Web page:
This tiny seafood purveyor/restaurant stocks a variety of zero-dosage Champagnes and seafood-friendly still wines like Muscadet. Another relaxed lunch spot is Au Bon Manger. Expect fine charcuterie, a menu of the day and natural wines.
Le Wine Bar by Le Vintage
This aptly named spot supplies guests with a leather-bound book of treasures from throughout France, though it’s dominant in Champagnes. Visit with a group and pop multiple bottles.
Restaurants with Great Wine Lists
Domaine Les Crayères
Many of the great restaurants in Reims reside in hotels. This hotel, one of the grandest properties in Reims, has three dining options depending on mood, budget and occasion. The resplendent, Michelin-starred Le Parc delivers exquisite food paired to the city’s deepest cellar. You can always have a drink at the bar.
Alternatively, Brasserie Le Jardin is its casual, smart counterpart. The hotel’s guest rooms speak to an era of nobility with gilt-framed mirrors, voluminous drapes and majestic beds. A mini-Versailles, in short.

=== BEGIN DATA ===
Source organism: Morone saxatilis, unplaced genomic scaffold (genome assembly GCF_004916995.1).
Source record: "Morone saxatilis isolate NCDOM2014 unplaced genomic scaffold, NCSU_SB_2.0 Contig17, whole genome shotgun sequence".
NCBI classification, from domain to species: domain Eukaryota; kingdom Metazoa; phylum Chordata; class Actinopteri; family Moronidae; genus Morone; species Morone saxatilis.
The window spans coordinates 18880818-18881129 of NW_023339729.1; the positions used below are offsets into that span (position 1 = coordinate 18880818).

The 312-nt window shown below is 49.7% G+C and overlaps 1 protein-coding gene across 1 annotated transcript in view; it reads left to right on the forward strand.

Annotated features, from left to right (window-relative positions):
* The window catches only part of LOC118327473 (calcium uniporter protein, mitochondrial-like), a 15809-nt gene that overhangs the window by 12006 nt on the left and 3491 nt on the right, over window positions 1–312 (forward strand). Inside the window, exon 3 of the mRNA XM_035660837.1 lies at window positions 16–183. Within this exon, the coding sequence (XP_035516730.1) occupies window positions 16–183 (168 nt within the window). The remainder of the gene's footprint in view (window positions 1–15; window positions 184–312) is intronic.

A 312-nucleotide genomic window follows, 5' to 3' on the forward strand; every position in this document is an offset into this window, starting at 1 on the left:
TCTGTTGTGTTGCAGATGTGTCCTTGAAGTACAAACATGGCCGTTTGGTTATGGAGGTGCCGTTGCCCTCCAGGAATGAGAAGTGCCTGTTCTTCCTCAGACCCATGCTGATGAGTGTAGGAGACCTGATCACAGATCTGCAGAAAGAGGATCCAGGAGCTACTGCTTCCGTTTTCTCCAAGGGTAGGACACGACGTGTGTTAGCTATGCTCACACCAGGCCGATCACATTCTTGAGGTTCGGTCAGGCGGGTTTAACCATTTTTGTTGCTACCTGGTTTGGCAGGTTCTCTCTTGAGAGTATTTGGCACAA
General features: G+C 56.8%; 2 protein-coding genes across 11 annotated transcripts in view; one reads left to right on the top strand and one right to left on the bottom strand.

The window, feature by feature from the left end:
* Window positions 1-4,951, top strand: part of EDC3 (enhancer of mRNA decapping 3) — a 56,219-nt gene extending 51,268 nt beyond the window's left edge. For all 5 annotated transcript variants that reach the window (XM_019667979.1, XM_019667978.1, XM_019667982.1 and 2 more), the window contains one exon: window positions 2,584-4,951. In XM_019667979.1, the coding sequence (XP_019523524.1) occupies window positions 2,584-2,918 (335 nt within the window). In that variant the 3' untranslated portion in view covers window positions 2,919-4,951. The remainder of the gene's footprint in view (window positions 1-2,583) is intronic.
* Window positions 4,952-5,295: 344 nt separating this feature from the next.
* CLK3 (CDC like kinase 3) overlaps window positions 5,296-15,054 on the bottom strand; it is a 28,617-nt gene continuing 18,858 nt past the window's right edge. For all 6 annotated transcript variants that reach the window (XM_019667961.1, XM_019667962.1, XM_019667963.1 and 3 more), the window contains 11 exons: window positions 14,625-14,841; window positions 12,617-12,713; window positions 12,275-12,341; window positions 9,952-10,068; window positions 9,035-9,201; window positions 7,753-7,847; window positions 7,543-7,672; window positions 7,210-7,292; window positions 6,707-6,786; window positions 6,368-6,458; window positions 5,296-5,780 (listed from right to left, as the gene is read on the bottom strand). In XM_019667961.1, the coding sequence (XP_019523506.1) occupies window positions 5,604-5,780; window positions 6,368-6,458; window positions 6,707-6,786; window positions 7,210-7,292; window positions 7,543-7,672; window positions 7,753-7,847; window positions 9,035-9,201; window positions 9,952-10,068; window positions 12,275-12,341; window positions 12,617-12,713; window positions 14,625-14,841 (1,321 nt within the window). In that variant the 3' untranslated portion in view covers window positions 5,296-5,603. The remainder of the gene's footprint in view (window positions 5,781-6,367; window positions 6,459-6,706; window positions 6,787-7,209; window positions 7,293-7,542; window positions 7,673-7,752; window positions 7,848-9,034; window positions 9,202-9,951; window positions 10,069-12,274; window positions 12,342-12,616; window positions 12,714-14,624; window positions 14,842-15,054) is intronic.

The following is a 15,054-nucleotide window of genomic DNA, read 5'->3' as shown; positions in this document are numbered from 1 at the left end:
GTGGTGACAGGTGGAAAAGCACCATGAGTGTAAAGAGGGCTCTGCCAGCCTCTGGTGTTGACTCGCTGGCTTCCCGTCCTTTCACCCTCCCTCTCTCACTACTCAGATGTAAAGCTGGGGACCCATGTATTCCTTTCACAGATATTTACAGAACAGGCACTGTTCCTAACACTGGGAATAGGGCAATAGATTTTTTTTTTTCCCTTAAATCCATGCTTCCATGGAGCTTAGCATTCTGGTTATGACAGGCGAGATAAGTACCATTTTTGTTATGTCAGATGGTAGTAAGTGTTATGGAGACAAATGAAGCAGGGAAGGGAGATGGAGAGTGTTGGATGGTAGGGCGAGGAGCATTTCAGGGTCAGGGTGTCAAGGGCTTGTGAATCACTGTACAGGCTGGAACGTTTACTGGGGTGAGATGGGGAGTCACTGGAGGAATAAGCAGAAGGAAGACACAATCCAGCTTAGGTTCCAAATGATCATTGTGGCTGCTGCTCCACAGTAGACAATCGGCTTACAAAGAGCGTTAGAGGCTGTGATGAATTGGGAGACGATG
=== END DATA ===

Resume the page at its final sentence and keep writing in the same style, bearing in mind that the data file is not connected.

This new property in the Montagne de Reims Regional National park to the south of the city fills a niche long vacant in Champagne, one of tasteful modern glitz and glamor. Allot time for a leisurely lunch in the lounge restaurant Le Bellevue. Later, dedicate an evening for the Michelin-starred Le Royal.
Relais & Châteaux L’Assiette Champenoise
This timber-framed French country house lies just beyond downtown, and visitors will likely require a taxi or car. While the rooms and common areas are pleasant, the purpose of an overnight stay is a blow-out dinner at Arnaud Lallement, recipient of three Michelin stars. Have fun as you select bubbles by-the-glass from the Champagne cart.
Le Domaine du Chalet
This former home of Madame Louise Pommery was turned into a guesthouse by Champagne Palmer & Co. Located in Chigney-les-Roses, book the stately two-room Amazone suite. At night, head down for a multi-course meal by the property’s private chef.
Hôtel Restaurant Les Avisés